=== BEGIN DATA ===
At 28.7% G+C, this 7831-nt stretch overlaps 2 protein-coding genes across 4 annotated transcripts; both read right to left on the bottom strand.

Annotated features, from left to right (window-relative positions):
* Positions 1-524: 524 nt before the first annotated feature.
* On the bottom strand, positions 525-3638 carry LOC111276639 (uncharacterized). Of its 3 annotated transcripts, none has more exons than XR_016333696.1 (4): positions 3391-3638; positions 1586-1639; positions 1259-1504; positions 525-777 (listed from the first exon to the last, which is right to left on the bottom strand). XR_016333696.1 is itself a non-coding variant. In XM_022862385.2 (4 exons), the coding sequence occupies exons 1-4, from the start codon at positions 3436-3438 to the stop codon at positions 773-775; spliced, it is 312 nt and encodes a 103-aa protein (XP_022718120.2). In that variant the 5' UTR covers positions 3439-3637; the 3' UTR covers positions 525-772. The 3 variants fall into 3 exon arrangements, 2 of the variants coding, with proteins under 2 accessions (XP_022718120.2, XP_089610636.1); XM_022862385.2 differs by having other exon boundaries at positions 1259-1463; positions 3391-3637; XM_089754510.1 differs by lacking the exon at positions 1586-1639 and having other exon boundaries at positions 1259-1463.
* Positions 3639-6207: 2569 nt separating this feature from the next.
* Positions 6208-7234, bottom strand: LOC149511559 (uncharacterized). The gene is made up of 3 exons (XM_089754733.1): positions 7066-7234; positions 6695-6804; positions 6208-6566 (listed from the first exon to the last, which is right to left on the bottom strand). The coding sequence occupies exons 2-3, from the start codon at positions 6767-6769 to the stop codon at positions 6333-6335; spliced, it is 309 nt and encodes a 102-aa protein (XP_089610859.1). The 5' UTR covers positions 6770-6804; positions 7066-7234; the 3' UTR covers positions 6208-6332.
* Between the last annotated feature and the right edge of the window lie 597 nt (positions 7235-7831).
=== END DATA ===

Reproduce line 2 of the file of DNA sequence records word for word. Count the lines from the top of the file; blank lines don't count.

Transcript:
Annotated features, from left to right (window-relative positions):